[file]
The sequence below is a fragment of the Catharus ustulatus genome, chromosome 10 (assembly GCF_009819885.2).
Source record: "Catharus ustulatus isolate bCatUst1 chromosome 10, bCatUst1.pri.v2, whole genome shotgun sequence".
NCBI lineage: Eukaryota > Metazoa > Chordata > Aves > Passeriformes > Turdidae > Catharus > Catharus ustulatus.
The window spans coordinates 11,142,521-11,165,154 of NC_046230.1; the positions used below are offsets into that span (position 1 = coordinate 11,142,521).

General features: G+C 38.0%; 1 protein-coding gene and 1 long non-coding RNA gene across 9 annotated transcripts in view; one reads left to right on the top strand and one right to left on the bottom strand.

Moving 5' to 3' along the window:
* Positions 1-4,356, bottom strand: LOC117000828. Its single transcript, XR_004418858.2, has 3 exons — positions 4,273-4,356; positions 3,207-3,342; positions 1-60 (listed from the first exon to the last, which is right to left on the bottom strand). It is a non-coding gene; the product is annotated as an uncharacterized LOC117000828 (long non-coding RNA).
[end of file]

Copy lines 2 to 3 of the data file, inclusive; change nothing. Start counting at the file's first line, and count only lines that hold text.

Source record: "Catharus ustulatus isolate bCatUst1 chromosome 10, bCatUst1.pri.v2, whole genome shotgun sequence".
NCBI lineage: Eukaryota > Metazoa > Chordata > Aves > Passeriformes > Turdidae > Catharus > Catharus ustulatus.